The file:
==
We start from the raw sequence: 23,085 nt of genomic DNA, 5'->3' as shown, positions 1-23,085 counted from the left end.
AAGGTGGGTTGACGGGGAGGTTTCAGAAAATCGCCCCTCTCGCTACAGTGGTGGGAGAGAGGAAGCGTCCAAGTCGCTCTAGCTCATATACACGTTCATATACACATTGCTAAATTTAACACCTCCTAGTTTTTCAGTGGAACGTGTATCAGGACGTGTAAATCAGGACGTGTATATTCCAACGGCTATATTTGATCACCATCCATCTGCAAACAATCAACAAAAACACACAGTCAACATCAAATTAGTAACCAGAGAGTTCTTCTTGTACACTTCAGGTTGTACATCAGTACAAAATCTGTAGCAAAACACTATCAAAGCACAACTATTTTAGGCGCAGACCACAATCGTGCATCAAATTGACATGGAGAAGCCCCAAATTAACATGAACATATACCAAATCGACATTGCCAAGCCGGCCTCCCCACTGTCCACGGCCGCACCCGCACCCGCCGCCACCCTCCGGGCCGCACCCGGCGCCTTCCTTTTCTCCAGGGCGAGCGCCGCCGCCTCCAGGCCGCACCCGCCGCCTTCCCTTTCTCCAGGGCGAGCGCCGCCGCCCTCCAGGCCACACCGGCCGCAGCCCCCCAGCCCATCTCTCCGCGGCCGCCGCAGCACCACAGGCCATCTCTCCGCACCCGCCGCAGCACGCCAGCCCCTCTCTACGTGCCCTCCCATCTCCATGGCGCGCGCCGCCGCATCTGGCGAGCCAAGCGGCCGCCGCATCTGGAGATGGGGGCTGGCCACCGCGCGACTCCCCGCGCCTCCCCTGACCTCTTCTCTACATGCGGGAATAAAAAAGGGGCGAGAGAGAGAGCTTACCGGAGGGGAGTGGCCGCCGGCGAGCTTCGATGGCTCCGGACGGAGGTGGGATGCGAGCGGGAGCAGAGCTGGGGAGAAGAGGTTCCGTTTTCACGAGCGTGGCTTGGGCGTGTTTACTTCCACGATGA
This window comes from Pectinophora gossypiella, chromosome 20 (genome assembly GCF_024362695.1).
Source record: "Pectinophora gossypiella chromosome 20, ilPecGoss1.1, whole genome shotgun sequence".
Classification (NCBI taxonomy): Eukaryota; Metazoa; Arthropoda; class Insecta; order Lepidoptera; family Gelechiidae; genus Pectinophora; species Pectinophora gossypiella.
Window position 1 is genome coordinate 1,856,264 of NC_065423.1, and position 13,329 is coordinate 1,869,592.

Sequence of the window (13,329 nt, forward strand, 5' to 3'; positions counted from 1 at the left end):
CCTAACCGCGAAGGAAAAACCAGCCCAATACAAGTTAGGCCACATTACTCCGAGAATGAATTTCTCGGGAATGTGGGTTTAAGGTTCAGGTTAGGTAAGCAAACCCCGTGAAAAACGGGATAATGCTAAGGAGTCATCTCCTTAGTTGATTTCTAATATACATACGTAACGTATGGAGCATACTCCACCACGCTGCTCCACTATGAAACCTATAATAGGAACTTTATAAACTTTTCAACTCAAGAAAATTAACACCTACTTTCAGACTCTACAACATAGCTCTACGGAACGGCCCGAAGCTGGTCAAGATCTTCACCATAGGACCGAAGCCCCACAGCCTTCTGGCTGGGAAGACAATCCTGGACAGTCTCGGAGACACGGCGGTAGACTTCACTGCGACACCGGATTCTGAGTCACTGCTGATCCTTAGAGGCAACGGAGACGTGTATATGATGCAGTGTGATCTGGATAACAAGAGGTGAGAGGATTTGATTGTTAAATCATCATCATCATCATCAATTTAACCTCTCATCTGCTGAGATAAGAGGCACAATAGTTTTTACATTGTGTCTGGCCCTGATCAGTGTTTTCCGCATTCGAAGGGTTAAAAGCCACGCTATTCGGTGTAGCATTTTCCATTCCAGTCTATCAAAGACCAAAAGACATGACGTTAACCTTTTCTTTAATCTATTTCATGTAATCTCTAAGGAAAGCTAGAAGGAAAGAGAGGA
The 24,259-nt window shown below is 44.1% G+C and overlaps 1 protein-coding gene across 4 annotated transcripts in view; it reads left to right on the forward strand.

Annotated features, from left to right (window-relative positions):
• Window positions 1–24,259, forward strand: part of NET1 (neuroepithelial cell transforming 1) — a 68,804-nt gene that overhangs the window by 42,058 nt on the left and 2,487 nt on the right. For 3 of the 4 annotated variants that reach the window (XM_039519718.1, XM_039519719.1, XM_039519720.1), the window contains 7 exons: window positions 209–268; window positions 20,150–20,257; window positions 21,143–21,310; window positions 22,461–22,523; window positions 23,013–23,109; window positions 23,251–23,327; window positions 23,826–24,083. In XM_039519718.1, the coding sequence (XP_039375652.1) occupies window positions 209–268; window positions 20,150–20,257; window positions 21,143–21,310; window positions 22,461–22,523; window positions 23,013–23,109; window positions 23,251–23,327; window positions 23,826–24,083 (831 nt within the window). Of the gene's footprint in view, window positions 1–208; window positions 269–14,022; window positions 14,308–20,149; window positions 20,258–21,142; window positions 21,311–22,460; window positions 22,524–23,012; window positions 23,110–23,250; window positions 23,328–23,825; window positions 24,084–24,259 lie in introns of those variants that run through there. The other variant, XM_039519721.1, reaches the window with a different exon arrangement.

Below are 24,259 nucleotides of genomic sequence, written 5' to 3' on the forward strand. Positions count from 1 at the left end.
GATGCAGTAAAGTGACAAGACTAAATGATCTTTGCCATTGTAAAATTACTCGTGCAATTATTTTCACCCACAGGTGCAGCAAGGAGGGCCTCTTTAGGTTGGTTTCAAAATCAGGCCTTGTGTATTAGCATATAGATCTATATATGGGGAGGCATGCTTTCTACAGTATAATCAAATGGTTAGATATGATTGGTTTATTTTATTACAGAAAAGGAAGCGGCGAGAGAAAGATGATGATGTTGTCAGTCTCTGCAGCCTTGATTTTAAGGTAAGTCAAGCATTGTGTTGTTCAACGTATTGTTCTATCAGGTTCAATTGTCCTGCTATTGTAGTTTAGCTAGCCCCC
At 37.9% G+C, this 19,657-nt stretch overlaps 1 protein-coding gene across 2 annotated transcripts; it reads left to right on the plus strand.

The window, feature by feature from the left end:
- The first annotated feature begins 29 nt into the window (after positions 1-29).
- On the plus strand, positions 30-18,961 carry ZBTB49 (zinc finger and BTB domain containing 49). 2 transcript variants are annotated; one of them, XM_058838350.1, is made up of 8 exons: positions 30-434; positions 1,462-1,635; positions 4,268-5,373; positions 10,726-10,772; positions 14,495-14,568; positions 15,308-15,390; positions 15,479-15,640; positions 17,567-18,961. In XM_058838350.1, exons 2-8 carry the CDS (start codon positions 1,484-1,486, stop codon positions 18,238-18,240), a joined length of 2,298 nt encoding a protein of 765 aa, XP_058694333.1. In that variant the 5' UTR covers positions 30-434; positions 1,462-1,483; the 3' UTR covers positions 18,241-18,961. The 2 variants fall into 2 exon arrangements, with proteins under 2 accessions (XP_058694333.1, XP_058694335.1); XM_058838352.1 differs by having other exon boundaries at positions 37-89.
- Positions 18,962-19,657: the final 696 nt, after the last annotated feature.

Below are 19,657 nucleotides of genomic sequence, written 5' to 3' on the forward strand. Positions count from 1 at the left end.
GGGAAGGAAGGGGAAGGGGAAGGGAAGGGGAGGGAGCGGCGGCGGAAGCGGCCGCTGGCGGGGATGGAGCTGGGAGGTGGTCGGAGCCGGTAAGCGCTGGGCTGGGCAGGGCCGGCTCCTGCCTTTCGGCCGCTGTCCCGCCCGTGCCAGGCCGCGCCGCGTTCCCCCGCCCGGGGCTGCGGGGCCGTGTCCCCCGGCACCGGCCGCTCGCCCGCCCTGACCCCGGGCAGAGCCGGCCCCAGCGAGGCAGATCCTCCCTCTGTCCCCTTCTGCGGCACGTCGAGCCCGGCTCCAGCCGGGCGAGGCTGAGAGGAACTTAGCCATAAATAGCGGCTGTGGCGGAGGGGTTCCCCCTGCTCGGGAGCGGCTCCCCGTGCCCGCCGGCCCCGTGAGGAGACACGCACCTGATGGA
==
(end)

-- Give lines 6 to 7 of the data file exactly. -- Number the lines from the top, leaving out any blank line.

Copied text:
Window position 1 is genome coordinate 1,856,264 of NC_065423.1, and position 13,329 is coordinate 1,869,592.

Sequence of the window (13,329 nt, forward strand, 5' to 3'; positions counted from 1 at the left end):